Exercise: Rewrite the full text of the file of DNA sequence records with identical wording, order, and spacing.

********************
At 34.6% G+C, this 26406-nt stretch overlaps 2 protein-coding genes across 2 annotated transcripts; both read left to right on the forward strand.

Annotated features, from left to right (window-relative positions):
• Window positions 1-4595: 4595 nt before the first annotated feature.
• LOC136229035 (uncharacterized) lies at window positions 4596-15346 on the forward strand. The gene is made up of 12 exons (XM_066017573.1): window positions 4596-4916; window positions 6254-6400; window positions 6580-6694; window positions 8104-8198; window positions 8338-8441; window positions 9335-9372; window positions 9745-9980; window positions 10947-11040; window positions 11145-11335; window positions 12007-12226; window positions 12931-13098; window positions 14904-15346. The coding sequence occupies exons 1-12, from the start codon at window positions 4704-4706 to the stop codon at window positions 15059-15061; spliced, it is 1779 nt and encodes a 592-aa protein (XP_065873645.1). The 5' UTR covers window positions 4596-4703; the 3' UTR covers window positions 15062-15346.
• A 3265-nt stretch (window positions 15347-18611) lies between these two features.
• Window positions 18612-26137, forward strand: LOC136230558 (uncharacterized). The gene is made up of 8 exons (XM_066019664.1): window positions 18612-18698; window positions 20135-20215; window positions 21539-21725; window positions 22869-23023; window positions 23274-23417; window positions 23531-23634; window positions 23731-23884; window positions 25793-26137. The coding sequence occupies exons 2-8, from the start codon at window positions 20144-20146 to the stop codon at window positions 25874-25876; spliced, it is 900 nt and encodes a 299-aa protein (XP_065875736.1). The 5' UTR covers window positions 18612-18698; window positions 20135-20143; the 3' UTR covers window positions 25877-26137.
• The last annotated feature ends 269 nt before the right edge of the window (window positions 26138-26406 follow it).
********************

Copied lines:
At 34.6% G+C, this 26406-nt stretch overlaps 2 protein-coding genes across 2 annotated transcripts; both read left to right on the forward strand.

Annotated features, from left to right (window-relative positions):
• Window positions 1-4595: 4595 nt before the first annotated feature.
• LOC136229035 (uncharacterized) lies at window positions 4596-15346 on the forward strand. The gene is made up of 12 exons (XM_066017573.1): window positions 4596-4916; window positions 6254-6400; window positions 6580-6694; window positions 8104-8198; window positions 8338-8441; window positions 9335-9372; window positions 9745-9980; window positions 10947-11040; window positions 11145-11335; window positions 12007-12226; window positions 12931-13098; window positions 14904-15346. The coding sequence occupies exons 1-12, from the start codon at window positions 4704-4706 to the stop codon at window positions 15059-15061; spliced, it is 1779 nt and encodes a 592-aa protein (XP_065873645.1). The 5' UTR covers window positions 4596-4703; the 3' UTR covers window positions 15062-15346.
• A 3265-nt stretch (window positions 15347-18611) lies between these two features.
• Window positions 18612-26137, forward strand: LOC136230558 (uncharacterized). The gene is made up of 8 exons (XM_066019664.1): window positions 18612-18698; window positions 20135-20215; window positions 21539-21725; window positions 22869-23023; window positions 23274-23417; window positions 23531-23634; window positions 23731-23884; window positions 25793-26137. The coding sequence occupies exons 2-8, from the start codon at window positions 20144-20146 to the stop codon at window positions 25874-25876; spliced, it is 900 nt and encodes a 299-aa protein (XP_065875736.1). The 5' UTR covers window positions 18612-18698; window positions 20135-20143; the 3' UTR covers window positions 25877-26137.
• The last annotated feature ends 269 nt before the right edge of the window (window positions 26138-26406 follow it).